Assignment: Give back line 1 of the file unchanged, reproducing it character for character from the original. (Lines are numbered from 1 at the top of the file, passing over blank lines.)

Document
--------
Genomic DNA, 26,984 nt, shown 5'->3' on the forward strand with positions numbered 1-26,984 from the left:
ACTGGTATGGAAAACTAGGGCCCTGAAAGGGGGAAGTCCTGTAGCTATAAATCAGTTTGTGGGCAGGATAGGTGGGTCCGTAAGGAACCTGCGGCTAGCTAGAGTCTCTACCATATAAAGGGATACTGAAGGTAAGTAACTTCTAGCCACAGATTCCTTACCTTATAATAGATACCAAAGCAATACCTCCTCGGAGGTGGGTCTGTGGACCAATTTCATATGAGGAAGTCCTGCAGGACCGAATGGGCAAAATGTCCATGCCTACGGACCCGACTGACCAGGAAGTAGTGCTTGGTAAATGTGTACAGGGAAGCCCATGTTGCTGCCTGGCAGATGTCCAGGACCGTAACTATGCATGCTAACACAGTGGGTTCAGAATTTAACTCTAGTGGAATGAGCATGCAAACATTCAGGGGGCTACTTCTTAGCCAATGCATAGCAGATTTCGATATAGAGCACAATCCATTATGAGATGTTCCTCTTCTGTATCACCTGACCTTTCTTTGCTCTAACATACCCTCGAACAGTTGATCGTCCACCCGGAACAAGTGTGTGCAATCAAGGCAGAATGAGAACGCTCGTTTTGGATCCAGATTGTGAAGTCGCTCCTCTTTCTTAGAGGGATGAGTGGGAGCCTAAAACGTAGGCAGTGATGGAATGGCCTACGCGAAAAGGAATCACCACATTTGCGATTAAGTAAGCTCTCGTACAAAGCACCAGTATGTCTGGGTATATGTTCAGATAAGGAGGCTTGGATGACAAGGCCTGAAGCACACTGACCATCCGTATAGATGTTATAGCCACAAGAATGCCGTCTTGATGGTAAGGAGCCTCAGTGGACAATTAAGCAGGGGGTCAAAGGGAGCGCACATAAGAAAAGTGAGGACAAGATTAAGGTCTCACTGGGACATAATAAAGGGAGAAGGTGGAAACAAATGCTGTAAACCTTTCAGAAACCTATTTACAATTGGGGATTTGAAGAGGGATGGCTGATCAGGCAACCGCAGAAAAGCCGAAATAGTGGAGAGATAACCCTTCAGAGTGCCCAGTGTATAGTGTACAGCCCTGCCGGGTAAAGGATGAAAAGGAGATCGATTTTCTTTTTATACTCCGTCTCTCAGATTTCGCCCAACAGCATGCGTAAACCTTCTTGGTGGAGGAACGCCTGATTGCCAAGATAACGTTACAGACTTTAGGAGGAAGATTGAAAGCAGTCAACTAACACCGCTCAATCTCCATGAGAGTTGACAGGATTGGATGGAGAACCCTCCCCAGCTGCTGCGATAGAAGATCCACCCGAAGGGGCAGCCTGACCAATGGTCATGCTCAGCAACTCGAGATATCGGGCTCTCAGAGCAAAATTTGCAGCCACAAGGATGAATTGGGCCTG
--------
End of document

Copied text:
Genomic DNA, 26,984 nt, shown 5'->3' on the forward strand with positions numbered 1-26,984 from the left: